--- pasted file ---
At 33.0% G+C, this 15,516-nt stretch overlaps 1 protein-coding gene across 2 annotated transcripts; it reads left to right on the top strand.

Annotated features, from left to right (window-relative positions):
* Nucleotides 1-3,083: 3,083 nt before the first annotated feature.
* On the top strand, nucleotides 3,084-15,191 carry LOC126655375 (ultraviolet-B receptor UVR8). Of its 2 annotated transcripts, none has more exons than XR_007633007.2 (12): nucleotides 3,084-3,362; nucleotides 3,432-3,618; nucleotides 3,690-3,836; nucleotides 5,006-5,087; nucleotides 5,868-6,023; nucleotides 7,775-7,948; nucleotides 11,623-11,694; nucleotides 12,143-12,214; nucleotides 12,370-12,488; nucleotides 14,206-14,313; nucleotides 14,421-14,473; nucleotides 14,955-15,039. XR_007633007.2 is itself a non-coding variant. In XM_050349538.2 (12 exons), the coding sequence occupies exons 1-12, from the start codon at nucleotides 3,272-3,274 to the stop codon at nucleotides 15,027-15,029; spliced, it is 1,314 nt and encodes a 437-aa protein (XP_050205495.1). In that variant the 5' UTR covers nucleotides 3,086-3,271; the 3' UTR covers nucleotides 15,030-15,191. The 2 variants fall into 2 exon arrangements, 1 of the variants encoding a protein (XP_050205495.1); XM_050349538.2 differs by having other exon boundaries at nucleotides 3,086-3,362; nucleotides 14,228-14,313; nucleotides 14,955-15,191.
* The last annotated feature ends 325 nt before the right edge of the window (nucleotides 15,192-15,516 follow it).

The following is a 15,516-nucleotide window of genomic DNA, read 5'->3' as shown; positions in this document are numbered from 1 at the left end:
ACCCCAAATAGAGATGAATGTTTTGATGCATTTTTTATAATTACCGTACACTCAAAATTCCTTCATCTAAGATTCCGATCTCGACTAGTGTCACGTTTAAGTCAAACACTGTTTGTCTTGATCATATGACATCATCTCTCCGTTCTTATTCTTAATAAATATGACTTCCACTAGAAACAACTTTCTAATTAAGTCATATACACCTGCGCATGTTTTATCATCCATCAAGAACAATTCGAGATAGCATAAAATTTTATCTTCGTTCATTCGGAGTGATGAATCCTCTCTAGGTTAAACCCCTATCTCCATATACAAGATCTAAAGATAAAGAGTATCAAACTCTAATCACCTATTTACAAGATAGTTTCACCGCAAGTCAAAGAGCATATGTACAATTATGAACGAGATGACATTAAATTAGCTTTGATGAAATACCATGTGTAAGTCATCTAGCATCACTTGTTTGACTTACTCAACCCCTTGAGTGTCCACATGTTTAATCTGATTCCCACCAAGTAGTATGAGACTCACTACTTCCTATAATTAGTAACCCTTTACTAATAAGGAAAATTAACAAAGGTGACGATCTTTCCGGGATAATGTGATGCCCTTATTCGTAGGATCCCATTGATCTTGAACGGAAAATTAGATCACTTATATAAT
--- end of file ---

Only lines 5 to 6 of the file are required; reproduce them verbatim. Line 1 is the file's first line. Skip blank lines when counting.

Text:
* The last annotated feature ends 325 nt before the right edge of the window (nucleotides 15,192-15,516 follow it).

The following is a 15,516-nucleotide window of genomic DNA, read 5'->3' as shown; positions in this document are numbered from 1 at the left end: